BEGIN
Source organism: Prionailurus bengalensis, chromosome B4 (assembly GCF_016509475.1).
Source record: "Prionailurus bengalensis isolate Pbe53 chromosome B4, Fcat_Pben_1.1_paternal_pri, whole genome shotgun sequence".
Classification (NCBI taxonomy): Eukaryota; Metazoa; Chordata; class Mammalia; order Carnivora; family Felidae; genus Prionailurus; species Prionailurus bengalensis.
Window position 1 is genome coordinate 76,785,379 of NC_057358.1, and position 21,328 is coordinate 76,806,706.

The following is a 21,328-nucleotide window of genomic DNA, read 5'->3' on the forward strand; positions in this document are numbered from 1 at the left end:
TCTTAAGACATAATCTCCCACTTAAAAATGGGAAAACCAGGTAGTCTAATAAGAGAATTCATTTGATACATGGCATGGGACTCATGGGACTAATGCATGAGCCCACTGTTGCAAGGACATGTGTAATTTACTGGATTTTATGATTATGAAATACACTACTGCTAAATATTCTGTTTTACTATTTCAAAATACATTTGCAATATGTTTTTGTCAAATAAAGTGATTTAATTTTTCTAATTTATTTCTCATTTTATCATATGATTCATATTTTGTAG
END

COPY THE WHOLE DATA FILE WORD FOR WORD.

Source organism: Prionailurus bengalensis, chromosome B4 (assembly GCF_016509475.1).
Source record: "Prionailurus bengalensis isolate Pbe53 chromosome B4, Fcat_Pben_1.1_paternal_pri, whole genome shotgun sequence".
Classification (NCBI taxonomy): Eukaryota; Metazoa; Chordata; class Mammalia; order Carnivora; family Felidae; genus Prionailurus; species Prionailurus bengalensis.
Window position 1 is genome coordinate 76,785,379 of NC_057358.1, and position 21,328 is coordinate 76,806,706.

The following is a 21,328-nucleotide window of genomic DNA, read 5'->3' on the forward strand; positions in this document are numbered from 1 at the left end:
TCTTAAGACATAATCTCCCACTTAAAAATGGGAAAACCAGGTAGTCTAATAAGAGAATTCATTTGATACATGGCATGGGACTCATGGGACTAATGCATGAGCCCACTGTTGCAAGGACATGTGTAATTTACTGGATTTTATGATTATGAAATACACTACTGCTAAATATTCTGTTTTACTATTTCAAAATACATTTGCAATATGTTTTTGTCAAATAAAGTGATTTAATTTTTCTAATTTATTTCTCATTTTATCATATGATTCATATTTTGTAG